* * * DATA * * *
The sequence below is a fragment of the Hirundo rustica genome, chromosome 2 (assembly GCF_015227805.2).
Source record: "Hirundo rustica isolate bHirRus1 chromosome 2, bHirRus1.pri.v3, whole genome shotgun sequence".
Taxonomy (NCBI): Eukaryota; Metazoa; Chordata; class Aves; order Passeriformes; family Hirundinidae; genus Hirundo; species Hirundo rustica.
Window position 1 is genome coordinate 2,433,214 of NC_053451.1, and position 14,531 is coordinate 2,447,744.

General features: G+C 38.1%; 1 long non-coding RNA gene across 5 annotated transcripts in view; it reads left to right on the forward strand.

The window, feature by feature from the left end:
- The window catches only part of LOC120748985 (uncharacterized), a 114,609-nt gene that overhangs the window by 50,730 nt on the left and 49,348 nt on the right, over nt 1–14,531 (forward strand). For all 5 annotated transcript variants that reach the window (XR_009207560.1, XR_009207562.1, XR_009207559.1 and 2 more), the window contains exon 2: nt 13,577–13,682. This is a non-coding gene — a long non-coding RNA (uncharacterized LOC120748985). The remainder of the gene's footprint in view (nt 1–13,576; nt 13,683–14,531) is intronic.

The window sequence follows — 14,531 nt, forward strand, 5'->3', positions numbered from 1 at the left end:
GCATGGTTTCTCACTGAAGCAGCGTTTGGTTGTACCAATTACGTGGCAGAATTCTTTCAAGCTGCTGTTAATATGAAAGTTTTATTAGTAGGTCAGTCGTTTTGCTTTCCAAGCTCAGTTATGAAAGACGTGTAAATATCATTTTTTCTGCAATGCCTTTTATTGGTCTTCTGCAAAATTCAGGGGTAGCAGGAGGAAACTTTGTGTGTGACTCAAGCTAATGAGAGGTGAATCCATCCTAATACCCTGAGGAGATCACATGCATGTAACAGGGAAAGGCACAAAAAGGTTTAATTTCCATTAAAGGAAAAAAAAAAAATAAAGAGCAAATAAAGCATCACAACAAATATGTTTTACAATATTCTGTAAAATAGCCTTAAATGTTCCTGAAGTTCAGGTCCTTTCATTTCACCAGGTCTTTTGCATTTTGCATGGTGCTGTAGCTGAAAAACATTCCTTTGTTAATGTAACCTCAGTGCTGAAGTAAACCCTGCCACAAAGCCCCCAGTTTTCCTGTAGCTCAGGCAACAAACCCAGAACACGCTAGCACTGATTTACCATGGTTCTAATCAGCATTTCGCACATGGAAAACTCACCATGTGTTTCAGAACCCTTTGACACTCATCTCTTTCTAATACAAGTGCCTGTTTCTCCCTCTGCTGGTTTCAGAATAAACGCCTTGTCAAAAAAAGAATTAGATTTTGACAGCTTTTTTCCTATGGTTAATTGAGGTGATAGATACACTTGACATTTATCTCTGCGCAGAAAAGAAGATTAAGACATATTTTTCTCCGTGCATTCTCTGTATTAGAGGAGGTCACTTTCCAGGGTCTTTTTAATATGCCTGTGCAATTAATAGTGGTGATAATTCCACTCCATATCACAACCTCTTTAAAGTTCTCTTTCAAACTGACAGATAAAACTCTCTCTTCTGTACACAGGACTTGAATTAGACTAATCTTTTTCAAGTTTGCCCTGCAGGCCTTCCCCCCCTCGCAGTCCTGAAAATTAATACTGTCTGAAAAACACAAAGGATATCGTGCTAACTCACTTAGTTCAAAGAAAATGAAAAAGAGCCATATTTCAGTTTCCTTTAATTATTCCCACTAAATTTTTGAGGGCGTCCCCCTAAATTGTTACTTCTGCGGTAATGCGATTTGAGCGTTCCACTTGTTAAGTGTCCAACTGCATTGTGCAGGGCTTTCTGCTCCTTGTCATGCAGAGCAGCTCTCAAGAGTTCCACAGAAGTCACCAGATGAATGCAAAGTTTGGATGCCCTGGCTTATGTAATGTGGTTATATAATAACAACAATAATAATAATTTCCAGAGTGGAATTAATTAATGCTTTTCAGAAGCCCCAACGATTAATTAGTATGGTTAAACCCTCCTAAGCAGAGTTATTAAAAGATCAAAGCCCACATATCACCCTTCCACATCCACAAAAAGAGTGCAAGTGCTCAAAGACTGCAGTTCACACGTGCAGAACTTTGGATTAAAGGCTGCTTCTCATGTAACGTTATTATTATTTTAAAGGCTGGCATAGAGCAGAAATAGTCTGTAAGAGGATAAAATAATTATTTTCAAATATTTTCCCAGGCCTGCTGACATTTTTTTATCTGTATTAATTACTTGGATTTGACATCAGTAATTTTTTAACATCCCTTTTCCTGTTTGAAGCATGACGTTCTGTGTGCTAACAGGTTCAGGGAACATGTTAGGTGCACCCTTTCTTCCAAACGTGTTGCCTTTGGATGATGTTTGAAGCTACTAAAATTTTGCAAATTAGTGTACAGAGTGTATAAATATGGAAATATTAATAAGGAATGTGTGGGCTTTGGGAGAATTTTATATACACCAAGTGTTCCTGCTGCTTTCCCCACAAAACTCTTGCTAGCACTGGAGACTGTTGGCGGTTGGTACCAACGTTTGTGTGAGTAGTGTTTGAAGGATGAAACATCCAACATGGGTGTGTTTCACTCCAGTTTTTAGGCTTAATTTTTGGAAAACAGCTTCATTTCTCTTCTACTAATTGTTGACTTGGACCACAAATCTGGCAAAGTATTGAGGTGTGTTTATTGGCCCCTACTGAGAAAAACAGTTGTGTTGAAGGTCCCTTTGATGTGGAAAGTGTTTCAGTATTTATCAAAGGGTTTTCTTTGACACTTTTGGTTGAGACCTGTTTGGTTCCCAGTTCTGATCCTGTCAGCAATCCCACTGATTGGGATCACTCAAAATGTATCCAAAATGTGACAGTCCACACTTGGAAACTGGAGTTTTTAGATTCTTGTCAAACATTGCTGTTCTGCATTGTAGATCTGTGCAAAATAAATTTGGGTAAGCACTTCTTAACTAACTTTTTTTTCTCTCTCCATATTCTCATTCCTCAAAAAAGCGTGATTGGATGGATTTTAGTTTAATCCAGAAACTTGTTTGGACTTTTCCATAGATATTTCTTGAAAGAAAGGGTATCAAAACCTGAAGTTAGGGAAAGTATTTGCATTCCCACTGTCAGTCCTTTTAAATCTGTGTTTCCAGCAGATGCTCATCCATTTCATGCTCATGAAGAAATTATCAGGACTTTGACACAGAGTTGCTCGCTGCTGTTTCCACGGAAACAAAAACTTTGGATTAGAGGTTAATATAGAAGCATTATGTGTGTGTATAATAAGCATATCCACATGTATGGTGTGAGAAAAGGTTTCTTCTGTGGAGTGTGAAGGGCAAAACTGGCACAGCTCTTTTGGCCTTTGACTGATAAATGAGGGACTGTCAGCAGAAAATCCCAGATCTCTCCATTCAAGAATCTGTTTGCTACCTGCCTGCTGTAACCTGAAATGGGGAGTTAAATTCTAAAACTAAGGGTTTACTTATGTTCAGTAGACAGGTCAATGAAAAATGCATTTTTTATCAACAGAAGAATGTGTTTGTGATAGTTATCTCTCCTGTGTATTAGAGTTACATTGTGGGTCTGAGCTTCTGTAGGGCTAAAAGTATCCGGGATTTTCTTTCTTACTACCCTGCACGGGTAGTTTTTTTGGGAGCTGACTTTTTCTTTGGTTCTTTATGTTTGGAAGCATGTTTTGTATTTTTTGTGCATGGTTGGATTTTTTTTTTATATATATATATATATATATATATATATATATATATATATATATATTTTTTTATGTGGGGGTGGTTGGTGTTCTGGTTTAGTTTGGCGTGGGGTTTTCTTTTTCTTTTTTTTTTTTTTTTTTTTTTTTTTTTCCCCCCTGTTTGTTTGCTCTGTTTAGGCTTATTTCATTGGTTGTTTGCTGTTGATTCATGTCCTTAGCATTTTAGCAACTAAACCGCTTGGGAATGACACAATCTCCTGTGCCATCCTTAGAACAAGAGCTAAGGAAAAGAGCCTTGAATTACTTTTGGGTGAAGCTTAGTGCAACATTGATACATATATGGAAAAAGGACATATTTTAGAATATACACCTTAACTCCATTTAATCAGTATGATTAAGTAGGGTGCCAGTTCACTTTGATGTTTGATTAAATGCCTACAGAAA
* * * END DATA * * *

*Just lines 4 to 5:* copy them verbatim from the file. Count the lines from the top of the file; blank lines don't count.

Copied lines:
Window position 1 is genome coordinate 2,433,214 of NC_053451.1, and position 14,531 is coordinate 2,447,744.

General features: G+C 38.1%; 1 long non-coding RNA gene across 5 annotated transcripts in view; it reads left to right on the forward strand.